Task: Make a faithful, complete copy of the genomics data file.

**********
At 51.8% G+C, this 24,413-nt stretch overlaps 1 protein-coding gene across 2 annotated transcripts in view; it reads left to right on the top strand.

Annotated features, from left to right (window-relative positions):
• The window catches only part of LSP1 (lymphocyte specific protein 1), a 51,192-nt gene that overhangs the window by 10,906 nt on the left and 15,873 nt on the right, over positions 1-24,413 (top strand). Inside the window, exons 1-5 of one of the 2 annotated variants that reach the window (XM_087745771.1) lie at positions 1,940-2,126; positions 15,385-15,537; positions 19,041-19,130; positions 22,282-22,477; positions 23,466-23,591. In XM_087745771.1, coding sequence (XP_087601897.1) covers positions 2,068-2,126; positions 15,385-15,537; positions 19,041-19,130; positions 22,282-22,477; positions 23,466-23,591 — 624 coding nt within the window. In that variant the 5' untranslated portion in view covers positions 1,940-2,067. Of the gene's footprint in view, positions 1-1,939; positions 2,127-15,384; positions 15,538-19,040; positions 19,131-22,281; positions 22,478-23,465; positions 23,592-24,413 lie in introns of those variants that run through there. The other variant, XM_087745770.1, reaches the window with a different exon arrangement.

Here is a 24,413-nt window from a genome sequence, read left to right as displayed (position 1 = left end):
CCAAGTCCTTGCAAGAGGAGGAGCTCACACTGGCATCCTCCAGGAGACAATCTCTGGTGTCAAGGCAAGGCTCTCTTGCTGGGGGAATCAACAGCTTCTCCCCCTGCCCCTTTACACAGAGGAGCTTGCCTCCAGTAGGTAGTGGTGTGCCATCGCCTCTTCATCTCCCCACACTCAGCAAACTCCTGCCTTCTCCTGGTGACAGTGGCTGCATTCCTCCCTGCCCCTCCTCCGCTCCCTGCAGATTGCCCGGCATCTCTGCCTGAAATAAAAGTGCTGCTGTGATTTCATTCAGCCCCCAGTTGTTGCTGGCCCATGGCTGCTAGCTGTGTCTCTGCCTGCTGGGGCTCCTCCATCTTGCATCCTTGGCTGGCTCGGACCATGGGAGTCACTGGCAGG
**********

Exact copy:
At 51.8% G+C, this 24,413-nt stretch overlaps 1 protein-coding gene across 2 annotated transcripts in view; it reads left to right on the top strand.

Annotated features, from left to right (window-relative positions):
• The window catches only part of LSP1 (lymphocyte specific protein 1), a 51,192-nt gene that overhangs the window by 10,906 nt on the left and 15,873 nt on the right, over positions 1-24,413 (top strand). Inside the window, exons 1-5 of one of the 2 annotated variants that reach the window (XM_087745771.1) lie at positions 1,940-2,126; positions 15,385-15,537; positions 19,041-19,130; positions 22,282-22,477; positions 23,466-23,591. In XM_087745771.1, coding sequence (XP_087601897.1) covers positions 2,068-2,126; positions 15,385-15,537; positions 19,041-19,130; positions 22,282-22,477; positions 23,466-23,591 — 624 coding nt within the window. In that variant the 5' untranslated portion in view covers positions 1,940-2,067. Of the gene's footprint in view, positions 1-1,939; positions 2,127-15,384; positions 15,538-19,040; positions 19,131-22,281; positions 22,478-23,465; positions 23,592-24,413 lie in introns of those variants that run through there. The other variant, XM_087745770.1, reaches the window with a different exon arrangement.

Here is a 24,413-nt window from a genome sequence, read left to right as displayed (position 1 = left end):
CCAAGTCCTTGCAAGAGGAGGAGCTCACACTGGCATCCTCCAGGAGACAATCTCTGGTGTCAAGGCAAGGCTCTCTTGCTGGGGGAATCAACAGCTTCTCCCCCTGCCCCTTTACACAGAGGAGCTTGCCTCCAGTAGGTAGTGGTGTGCCATCGCCTCTTCATCTCCCCACACTCAGCAAACTCCTGCCTTCTCCTGGTGACAGTGGCTGCATTCCTCCCTGCCCCTCCTCCGCTCCCTGCAGATTGCCCGGCATCTCTGCCTGAAATAAAAGTGCTGCTGTGATTTCATTCAGCCCCCAGTTGTTGCTGGCCCATGGCTGCTAGCTGTGTCTCTGCCTGCTGGGGCTCCTCCATCTTGCATCCTTGGCTGGCTCGGACCATGGGAGTCACTGGCAGG